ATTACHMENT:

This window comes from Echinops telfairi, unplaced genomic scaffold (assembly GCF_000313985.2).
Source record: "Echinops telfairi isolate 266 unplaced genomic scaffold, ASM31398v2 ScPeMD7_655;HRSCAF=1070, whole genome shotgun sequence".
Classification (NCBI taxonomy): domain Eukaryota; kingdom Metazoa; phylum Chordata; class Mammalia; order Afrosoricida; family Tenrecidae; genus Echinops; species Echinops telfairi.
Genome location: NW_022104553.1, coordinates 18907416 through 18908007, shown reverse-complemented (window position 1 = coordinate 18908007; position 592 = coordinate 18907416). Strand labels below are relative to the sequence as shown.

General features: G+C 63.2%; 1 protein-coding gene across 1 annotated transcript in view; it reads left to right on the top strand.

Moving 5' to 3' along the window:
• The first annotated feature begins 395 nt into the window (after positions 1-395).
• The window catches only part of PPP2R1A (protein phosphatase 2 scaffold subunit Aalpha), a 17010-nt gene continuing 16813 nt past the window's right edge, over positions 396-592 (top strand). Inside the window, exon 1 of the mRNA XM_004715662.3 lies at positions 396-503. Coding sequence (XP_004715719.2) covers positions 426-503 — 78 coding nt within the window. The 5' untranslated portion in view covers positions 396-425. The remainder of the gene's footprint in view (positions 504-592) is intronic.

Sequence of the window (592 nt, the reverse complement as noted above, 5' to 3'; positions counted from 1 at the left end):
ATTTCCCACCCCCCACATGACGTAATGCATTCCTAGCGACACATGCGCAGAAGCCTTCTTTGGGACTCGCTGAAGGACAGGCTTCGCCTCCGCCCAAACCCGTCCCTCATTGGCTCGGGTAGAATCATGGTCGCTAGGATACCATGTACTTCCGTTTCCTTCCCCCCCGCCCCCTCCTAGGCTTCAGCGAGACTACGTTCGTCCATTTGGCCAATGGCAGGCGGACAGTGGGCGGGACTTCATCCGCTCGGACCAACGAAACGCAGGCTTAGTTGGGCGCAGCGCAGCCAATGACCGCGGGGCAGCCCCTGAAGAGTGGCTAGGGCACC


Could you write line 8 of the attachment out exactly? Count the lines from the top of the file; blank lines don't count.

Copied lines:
• The window catches only part of PPP2R1A (protein phosphatase 2 scaffold subunit Aalpha), a 17010-nt gene continuing 16813 nt past the window's right edge, over positions 396-592 (top strand). Inside the window, exon 1 of the mRNA XM_004715662.3 lies at positions 396-503. Coding sequence (XP_004715719.2) covers positions 426-503 — 78 coding nt within the window. The 5' untranslated portion in view covers positions 396-425. The remainder of the gene's footprint in view (positions 504-592) is intronic.